Aside from an extremely flexible (presumed) Tyranitar, how to take advantage of Sand is really a matter of how you want to play the team to an even greater extent than it is to other weather archetypes. At the end of the day, given how much more quickly VGC matches tend to play, Sandstorm damage to your opponents is not going to be as high at the end of a match as it is in a six-on-six singles battle so when opting to use Sand its applications do need to be considered.
If you are interested in sweeping Swift Swim/Chlorophyll style, Excadrill is Sand’s designated Sand Sweeper with its Sand Rush ability (Mold Breaker is also extremely common in the VGC though it does not utilize Sand) and can be especially scary if it gets a Swords Dance under its belt or an offensive boost through some other means in Doubles. The Sand Rush pickings besides Excadrill are far slimmer than those for Swift Swim and Chlorophyll, however. Stoutland has been on successful teams, however, should he offer something extremely specific your team needs.
An alternative offensive approach to utilize Sand is the Sand Force ability, boosting the power of Rock, Ground, and Steel attacks by 30% in a Sandstorm, and probably most notably available on Mega Garchomp (and Mega Steelix – but I have written about why Mega Steelix is a bad pick in general before) Landorus-I also has it but is virtually unseen in the VGC given how popular his Therian forme is in the VGC. Mega Garchomp is an extremely niche Pokémon that the vast majority of people prefer playing the regular version of more but he has seen some success in VGC 14 and is at least worth consideration.
Regular Garchomp also highlights the third commonly used way to take advantage of Sand: Sand Veil. A stage boost to Evasion can win games. End of discussion. Given how popular Garchomp was in VGC 14 and how physically oriented the metagame had become, Rough Skin actually became more popular for the vast majority of teams, but on a Sand team, Sand Veil needs to be heavily considered. Ray Rizzo’s World’s Winning VGC Team featured a Garchomp with Sand Veil and Substitute for good reason. And I’ll be completely upfront about this (which will also probably be a topic on its own at some point): if you have a problem with luck influencing Pokémon battles or some moral opposition to Sand Veil, maybe competitive Pokémon is not for you (certainly not the VGC). You can play in a format with as many bans on evasion modifiers as you like: this game at its core features random chances for any attack to do extra damage with Critical Hits and TONS of moves that have imperfect accuracy. Luck is a major and inherent part of competitive Pokémon, and Sand has the fortune of featuring an ability that can give you more of it.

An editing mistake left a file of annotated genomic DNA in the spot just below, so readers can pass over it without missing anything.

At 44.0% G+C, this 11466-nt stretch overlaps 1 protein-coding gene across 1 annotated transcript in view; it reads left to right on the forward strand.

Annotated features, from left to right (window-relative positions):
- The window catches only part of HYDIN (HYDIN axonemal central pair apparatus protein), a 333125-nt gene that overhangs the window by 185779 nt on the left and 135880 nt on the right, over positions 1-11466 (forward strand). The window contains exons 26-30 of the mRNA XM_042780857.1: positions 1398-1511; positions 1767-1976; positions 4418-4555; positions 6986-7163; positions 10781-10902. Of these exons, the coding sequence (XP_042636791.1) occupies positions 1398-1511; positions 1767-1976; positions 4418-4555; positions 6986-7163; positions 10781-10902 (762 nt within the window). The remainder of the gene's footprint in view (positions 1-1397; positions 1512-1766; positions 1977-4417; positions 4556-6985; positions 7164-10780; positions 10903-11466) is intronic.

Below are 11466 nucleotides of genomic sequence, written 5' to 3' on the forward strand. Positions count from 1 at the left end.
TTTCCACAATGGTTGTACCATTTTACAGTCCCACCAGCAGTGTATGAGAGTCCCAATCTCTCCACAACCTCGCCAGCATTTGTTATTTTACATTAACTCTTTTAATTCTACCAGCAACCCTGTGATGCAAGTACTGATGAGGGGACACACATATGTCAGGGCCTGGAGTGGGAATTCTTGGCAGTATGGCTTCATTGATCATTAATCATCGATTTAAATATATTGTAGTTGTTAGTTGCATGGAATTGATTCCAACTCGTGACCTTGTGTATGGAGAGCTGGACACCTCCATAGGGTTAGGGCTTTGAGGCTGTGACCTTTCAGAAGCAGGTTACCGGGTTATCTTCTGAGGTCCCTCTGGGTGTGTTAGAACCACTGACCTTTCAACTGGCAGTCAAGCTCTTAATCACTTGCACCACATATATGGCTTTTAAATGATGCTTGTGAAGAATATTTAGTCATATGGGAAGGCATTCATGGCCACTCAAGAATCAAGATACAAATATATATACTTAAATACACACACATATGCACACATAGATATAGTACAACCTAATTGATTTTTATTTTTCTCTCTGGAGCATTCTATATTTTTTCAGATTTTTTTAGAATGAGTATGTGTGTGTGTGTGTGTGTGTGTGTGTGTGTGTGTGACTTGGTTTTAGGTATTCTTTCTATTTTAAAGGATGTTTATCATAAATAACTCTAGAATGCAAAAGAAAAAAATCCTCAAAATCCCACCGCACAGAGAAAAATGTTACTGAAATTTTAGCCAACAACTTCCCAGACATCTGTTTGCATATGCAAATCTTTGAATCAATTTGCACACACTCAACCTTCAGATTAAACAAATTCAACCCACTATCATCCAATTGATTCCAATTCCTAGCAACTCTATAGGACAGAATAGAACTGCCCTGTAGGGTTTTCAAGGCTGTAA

Aside from those three abilities, how to build a Sand team is far more open-ended than any other type of weather. Of course you will want to feature Pokémon immune to Sandstorm damage either by virtue of their typing or their abilities (Overcoat, Magic Guard). Certain things are to be considered however for maximizing your Sand.
For example, when doing damage calculcations, you can factor in an additional sixteenth of your target’s HP being taken down which can impact how many EVs you need to invest in various stats. You also know to EV your own Pokémon NOT immune to Sand to have just one hit point below a number divisible by 16 to minimize damage taken. And you can even further minimize damage your own team takes by taking advantage of the excellent Safety Goggles item.
Aside from that, the same adage of making your team capable of handling all other types of teams remains true. This is definitely easier for Sand than other weather types, though as running Sand requires less resources on a team than other types of Weather. A LOT of really strong VGC Pokémon are immune to Sand to begin with as starting points, and Sand is probably the easiest type of weather to combine with another strategy. Tyranitar is extremely versatile and Sand does not weaken your attacks which force you down certain channels for picking Pokémon. It might not be as showy as other weather types, but Sand is definitely solid as a rock.
‘Til next time! Sublime Manic signing out and blasting off again!